the graph of is a parabola that opens upward.
says the graph of is concave up everywhere.
Hi guys, so I'm having trouble with the following question:
For f'(x), I got 2x and for f"(x) I got 2...
I need the values for which f"(x)=0, but how can I find it then f"(x)=2? I couldn't find any similar examples on Google guys, please help.
Thanks i advance.
Cheers
Theres an interval where f(x) is concave down, but I cant seem to find it also...
I tought it would never be concave down...
You can say that is concave up everywhere just because 2 > 0?
EDIT:
For A), the interval is (-inf,inf), but B) insists that there's still an interview where the function is concave down... I dont understand how is that possible since it is concave up everywhere...
There is no interval where is concave down. Some advice ...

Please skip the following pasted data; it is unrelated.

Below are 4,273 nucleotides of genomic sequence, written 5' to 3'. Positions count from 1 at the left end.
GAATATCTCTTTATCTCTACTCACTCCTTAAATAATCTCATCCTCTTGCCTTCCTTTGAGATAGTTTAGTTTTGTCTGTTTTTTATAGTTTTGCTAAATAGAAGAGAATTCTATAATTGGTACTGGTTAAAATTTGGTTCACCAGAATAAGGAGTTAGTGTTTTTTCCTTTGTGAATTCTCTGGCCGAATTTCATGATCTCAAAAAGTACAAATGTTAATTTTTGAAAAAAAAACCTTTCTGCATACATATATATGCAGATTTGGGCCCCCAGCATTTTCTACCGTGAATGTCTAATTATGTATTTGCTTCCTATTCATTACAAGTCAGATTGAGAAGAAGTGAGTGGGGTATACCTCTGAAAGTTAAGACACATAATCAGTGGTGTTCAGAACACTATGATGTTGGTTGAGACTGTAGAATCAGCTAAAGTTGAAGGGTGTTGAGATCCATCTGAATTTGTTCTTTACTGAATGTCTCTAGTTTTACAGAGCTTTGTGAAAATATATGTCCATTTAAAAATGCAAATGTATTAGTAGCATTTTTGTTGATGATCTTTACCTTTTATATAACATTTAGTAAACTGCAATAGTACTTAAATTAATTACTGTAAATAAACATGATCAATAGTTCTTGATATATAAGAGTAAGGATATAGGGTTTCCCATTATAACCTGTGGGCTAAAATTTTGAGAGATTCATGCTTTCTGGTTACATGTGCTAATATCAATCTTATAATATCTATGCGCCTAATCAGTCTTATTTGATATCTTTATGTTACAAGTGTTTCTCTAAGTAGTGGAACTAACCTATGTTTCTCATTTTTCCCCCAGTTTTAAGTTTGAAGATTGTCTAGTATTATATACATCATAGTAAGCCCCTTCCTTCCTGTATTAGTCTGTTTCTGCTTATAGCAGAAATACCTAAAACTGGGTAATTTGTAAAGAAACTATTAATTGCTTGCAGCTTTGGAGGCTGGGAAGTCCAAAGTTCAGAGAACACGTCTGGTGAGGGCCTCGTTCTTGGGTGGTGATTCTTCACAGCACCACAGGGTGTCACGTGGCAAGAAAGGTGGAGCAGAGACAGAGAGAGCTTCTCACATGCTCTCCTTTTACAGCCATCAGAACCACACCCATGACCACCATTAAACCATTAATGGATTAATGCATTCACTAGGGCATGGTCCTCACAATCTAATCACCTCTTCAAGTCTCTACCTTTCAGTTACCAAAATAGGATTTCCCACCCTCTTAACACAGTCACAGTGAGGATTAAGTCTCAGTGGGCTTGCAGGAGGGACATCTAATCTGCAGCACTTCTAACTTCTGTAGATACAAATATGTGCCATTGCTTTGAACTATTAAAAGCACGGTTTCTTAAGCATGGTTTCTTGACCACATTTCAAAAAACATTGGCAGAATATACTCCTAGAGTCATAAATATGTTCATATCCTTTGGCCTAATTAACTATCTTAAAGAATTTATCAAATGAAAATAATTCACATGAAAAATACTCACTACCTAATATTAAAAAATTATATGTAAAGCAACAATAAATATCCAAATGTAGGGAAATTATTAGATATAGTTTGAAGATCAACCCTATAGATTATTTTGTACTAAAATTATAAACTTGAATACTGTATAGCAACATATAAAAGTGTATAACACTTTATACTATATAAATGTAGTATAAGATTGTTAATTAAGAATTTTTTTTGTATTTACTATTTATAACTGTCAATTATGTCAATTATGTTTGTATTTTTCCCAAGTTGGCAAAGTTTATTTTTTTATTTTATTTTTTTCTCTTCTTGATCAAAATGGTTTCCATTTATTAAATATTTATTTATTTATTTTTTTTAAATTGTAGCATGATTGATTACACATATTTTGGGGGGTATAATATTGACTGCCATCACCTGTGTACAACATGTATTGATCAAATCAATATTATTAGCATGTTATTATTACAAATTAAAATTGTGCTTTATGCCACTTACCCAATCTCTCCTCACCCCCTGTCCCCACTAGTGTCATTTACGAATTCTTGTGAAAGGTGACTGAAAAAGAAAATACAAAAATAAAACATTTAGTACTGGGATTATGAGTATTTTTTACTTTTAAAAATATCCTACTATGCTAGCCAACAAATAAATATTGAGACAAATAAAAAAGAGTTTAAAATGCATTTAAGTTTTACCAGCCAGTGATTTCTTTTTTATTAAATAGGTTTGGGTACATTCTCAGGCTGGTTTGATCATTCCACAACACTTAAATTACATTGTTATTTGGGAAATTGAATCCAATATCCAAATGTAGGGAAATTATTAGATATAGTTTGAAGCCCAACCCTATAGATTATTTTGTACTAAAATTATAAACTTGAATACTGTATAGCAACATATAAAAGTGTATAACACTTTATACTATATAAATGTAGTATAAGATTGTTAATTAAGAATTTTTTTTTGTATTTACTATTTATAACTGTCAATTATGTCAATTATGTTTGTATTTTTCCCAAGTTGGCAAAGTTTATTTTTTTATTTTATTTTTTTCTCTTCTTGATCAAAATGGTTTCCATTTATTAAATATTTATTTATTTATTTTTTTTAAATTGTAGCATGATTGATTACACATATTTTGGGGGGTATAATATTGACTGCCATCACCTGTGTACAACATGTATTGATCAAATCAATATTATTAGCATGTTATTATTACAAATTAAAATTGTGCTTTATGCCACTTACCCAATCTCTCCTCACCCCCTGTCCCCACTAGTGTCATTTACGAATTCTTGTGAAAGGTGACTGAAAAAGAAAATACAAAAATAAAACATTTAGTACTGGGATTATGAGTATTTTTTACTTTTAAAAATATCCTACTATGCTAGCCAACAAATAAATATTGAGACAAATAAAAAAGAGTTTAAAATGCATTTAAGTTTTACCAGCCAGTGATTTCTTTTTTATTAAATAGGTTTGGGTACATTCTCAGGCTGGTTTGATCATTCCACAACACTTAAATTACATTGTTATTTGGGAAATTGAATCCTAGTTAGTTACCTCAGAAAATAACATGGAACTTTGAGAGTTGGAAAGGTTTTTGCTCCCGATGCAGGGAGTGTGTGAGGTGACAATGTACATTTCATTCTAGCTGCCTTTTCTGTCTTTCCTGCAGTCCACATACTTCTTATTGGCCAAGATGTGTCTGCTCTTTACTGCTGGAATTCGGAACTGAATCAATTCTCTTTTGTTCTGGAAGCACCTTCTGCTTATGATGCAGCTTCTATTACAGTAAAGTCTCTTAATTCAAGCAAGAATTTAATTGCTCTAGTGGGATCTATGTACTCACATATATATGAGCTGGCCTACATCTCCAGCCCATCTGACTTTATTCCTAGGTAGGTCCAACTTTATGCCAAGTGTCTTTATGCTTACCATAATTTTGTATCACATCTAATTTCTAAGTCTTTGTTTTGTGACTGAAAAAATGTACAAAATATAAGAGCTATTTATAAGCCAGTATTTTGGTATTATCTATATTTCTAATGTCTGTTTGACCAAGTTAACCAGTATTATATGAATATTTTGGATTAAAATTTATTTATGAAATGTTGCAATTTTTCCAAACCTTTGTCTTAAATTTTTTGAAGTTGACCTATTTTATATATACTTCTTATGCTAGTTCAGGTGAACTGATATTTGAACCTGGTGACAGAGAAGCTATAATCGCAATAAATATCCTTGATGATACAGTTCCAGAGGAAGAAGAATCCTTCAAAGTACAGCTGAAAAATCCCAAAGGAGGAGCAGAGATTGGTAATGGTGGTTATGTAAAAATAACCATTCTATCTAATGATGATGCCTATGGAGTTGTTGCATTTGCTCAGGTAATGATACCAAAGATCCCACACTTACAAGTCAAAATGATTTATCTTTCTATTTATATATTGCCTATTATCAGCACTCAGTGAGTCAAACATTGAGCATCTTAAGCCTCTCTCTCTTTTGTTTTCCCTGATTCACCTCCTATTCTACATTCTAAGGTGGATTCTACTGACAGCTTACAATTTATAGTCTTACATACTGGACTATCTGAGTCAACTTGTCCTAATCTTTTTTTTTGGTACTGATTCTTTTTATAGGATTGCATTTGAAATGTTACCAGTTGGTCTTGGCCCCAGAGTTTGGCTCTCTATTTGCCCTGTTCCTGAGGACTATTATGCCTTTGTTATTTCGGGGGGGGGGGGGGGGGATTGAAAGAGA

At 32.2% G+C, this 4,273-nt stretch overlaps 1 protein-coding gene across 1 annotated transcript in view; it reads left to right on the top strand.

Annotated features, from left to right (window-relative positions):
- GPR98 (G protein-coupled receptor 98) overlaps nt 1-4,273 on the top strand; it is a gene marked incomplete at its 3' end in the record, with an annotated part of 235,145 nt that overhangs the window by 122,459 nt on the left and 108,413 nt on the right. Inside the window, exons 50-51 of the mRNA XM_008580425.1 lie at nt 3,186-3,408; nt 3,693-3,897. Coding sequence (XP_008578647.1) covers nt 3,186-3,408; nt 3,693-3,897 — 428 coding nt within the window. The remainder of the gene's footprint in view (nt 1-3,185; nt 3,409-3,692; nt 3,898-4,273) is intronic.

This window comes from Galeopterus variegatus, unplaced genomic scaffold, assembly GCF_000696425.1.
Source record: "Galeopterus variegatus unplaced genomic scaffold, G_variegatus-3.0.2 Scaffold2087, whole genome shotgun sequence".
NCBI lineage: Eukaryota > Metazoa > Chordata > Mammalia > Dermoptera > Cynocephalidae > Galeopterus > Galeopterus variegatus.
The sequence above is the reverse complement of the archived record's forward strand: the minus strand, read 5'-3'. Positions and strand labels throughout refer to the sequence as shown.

(1) LOOK at the graph of . Frankly, I'm surprised that a calculus student cannot sketch this simple graph from memory.
(2) Review your notes/text over what the sign of says about the graph of .
I got the interval where it is concave up. I could sketch this graph and find the interval thanks to your help. But the question still asks for an interval where the function is concave down. its not cocave down anywhere, but it wont accept my answer. Ive tried to put "none" or "0" and it doesnt work... Maybe a problem with the website?
Thanks mate!
Since the second derivative is positive for all real x, then the function is concave up for all real x. I can't help with what to enter though, since I went to school in the dark ages where a professor actually manually graded homework that was turned in by hand.